• Visual graphic centers to ensure consultants can save time by sketching powerpoint slides and have the quickly produced by visual graphic teams
    • Research centers for performing desktop research for consultants
    • Survey desks in India and Costa Rica to set up web-based surveys for clients
    • Analytics centers to help consultants in complex xls macros etc.

Whilst Bain and BCG have both developed similar support resources, they still do not have the scale of McKinsey.

Cheers, Sidi

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Hello!

Differences are little, but they do exist somehow.

  • People: this is basically the same, in all 3 you will find brilliant, curious and super driven people. Most of them really inspiring, truly (of course, some phycopaths work-addicts are found every now and then, but no system is perfect) Furthermore, altough this is a world perceived as sharky and individualistic, my experiece was the opposite: people truly help each other and invest in their peer´s development.
  • Office culture: similar overall, but small differences also. McKinsey prides themselves of being "the top", and you somehow feel this (e.g., this picture that always made me laungh in the office, saying simply "we are fantastic"). Bain, for instance, always marketed a lot that they were more invested in their employees well-being than the rest. Are any of those 2 true? Depends on who you ask ;)
  • Types of projects: this indeed is different, but also it changes between offices from a same firm.

In a nutshell, little differences but raughly same. All fantastic, and the skillset you adquire is truly similar

Hope it helps!

Cheers,

Clara

Hello!

Differences are little, but they do exist somehow.

  • People: this is basically the same, in all 3 you will find brilliant, curious and super driven people. Most of them really inspiring, truly (of course, some phycopaths work-addicts are found every now and then, but no system is perfect) Furthermore, altough this is a world perceived as sharky and individualistic, my experiece was the opposite: people truly help each other and invest in their peer´s development.
  • Office culture: similar overall, but small differences also. McKinsey prides themselves of being "the top", and you somehow feel this (e.g., this picture that always made me laungh in the office, saying simply "we are fantastic"). Bain, for instance, always marketed a lot that they were more invested in their employees well-being than the rest. Are any of those 2 true? Depends on who you ask ;)
  • Types of projects: this indeed is different, but also it changes between offices from a same firm.

In a nutshell, little differences but raughly same. All fantastic, and the skillset you adquire is truly similar

Hope it helps!

Cheers,

Clara

Hey A,

more or less most of the top firms have a pretty similar corporate culture and the differences between McK, BCG and Bain are not that big.

From my personal experience of interacting with all three of them and having friends working there I would say that:

Mackies are more top down and soaring individuality of every consultant. Everyone tries to be a star there.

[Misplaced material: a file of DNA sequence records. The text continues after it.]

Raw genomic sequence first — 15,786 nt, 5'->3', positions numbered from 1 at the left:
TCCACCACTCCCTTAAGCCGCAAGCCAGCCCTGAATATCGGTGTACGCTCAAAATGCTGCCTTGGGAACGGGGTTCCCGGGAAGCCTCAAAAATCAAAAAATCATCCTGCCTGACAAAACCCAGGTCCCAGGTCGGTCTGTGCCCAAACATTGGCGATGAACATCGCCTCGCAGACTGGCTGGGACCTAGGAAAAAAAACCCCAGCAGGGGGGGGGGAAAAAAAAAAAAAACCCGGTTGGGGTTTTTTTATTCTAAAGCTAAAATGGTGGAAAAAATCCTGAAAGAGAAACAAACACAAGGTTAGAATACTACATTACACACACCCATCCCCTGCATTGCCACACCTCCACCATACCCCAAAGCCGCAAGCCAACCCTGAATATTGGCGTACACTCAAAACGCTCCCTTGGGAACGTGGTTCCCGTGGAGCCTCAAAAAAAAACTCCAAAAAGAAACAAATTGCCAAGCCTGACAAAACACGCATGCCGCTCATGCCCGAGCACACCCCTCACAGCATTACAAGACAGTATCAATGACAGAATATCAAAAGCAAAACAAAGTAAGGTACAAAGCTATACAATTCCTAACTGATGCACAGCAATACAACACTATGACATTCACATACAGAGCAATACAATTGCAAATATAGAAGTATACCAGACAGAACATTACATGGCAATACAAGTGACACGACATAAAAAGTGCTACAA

BCGler are more team work players, prefer bottom up approach to secure buy-in with the middle management of the client, more collegial and value creativity most.

Bainies are very team oriented, the most strongly number driven and might have the longest working hours (especially in PE) among the three.

Anyway every firm of top 3 is equally good, because you will be surrounded by the brightest minds in the industry. So choose the one, which better fits to you and your values!

Good luck,

André

Hey A,

more or less most of the top firms have a pretty similar corporate culture and the differences between McK, BCG and Bain are not that big.

From my personal experience of interacting with all three of them and having friends working there I would say that:

Mackies are more top down and soaring individuality of every consultant. Everyone tries to be a star there.

BCGler are more team work players, prefer bottom up approach to secure buy-in with the middle management of the client, more collegial and value creativity most.

Bainies are very team oriented, the most strongly number driven and might have the longest working hours (especially in PE) among the three.

Anyway every firm of top 3 is equally good, because you will be surrounded by the brightest minds in the industry. So choose the one, which better fits to you and your values!

Good luck,

André

what's the difference between "top down" and "bottom up" approach? — Anonymous A on Mar 29, 2020

Top down means define the approach with the top management and strictly reinforce it to the middle management - "Push from the top". Bottom up means define the approach and Align it with the middle and top management - "Co-cration". It takes longer than "top down", but ensures the buy in from the people within the organization and is more sustainable for the client's corporate culture — Anonymous on Mar 29, 2020

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I think honestly the differences are minimal and also depend on the industry and the practice. PE practice at McKinsey is very different in terms of the culture from McKinsey digital or from the Procurement practice.

I think honestly the differences are minimal and also depend on the industry and the practice. PE practice at McKinsey is very different in terms of the culture from McKinsey digital or from the Procurement practice.